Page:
P.T.S.D. is an insidious and debilitating disorder. Every part of your life is affected. Enduring workplace harassment and bullying led to devastating consequences for me. I was told to ‘build bridges and get over it’. Physically and mentally I was unable to cross the border from NSW to VIC for several years. My career was shattered. I learnt to mask emotions in order to function. Emotionally and creatively I felt dead for several years. the theme resonated immediately for me. The image flashed into my mind and stayed there. Creating it was cathartic. I am a survivor – speak up about bullying.

Julie Evans

 

9. looking for the edge- two generations bridged
Looking For The Edge

 

“Taken from a photograph of my daughter and granddaughter as they gaze out across the sand towards the open ocean. The sand is the border between land and sea. My daughter and granddaughter bridge the generations as they hold hands sharing the moment. They do this often in a silent communication of their shared love for the beach.”

Di Tramontana

 

14. love bridges all borders
LOVE BRIDGES ALL BORDERS

A great display of heartfelt offerings with memorable and thoughtful designs produced by deft hands and artistic minds.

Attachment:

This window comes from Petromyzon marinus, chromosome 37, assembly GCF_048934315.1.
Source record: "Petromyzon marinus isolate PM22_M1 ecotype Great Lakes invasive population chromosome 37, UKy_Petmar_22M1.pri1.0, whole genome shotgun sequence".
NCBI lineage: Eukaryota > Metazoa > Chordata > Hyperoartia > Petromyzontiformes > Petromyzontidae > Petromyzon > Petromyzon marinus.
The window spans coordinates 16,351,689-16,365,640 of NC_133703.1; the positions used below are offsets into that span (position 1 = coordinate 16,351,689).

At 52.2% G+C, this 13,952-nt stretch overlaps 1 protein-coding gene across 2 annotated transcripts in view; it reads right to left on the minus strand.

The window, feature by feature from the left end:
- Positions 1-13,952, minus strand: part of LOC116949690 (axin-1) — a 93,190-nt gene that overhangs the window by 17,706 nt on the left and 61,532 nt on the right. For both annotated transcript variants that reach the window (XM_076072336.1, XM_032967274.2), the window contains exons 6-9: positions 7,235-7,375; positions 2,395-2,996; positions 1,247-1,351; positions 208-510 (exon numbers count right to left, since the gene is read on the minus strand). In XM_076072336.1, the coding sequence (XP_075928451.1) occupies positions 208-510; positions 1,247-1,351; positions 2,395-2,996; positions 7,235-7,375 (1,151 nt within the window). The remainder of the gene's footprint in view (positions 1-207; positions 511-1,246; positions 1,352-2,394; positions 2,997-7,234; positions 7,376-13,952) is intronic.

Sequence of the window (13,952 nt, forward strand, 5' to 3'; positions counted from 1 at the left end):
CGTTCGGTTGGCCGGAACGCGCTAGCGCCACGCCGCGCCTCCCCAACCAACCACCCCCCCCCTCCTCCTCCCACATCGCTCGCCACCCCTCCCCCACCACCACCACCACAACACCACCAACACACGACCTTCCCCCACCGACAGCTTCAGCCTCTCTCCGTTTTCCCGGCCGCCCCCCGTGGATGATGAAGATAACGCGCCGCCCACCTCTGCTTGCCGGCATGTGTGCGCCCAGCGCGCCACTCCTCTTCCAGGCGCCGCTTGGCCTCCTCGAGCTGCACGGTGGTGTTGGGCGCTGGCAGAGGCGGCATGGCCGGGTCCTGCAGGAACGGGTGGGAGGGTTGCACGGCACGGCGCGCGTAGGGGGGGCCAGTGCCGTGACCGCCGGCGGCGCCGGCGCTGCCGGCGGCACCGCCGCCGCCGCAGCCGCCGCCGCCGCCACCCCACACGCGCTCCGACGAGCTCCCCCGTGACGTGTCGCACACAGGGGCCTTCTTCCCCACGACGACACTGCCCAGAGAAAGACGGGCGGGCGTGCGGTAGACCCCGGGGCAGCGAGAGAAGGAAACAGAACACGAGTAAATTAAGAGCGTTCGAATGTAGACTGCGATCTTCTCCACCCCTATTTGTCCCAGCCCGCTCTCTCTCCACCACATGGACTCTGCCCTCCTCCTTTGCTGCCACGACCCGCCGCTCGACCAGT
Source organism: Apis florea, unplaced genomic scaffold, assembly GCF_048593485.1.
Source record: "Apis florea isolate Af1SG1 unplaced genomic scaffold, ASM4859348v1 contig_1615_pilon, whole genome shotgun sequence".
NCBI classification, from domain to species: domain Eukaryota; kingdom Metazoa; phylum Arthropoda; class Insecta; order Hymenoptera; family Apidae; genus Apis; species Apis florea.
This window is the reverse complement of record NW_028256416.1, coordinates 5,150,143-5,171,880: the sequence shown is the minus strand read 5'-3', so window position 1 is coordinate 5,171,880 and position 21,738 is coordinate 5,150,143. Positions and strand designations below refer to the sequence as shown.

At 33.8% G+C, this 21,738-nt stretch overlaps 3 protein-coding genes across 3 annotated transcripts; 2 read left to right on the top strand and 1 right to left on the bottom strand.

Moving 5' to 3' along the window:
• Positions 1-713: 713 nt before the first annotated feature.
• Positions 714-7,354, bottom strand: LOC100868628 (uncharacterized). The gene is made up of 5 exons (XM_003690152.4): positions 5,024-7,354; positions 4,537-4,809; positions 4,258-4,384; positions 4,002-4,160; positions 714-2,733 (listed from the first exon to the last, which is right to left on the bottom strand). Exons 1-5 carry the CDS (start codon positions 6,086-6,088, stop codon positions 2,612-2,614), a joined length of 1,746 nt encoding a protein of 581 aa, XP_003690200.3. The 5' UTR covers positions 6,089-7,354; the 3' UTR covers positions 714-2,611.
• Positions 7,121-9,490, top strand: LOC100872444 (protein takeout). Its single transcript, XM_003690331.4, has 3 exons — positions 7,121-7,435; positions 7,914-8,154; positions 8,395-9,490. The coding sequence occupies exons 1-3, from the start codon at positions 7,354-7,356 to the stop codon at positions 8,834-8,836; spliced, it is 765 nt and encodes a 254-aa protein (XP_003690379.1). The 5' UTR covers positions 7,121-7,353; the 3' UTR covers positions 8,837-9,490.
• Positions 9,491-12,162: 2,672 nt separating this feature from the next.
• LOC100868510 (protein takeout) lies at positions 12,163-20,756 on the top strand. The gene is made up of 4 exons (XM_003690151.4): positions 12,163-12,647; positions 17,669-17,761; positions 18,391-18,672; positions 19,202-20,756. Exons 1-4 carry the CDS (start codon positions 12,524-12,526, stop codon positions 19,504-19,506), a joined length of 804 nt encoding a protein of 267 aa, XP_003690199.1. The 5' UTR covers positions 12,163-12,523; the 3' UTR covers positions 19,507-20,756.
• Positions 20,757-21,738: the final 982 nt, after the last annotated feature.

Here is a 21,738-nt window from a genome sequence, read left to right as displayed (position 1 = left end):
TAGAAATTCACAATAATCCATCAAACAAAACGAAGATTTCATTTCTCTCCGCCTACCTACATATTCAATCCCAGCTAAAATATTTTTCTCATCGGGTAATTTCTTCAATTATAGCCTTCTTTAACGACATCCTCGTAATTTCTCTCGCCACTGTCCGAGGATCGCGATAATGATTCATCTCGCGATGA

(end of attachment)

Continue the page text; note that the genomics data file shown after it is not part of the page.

Van Gogh In Stitches

The Cherrywood Challenge was in Australia from the USA for the first time and the exhibit displayed textile art inspired by Van Gogh’s life and masterworks. It was an extensive tribute to the much-loved artist.

Participants from all over the world with 200 out of 450 entries selected. The quilts will travel throughout the world. Participants win fabric prizes, receive extensive exposure and have their work published in a book.

Not surprisingly, there is a growing interest in the Cherrywood Challenge and I think it is appealing to a younger audience than is usually associated with quilting. The next theme being Prince, the musician – cherrywoodfabricsbigcartel.com

 

 

Tradition Versus Technology

There were plenty of traditional quilts on display but I overheard a couple of older ladies lamenting the introduction of “too much technology” – for them hand stitching still the mark of a good quilter.

There may be some resistance to technology, a fear it is ‘overwhelming’ what many proudly boast as a craft were needlework and handmade were the keys to excellence.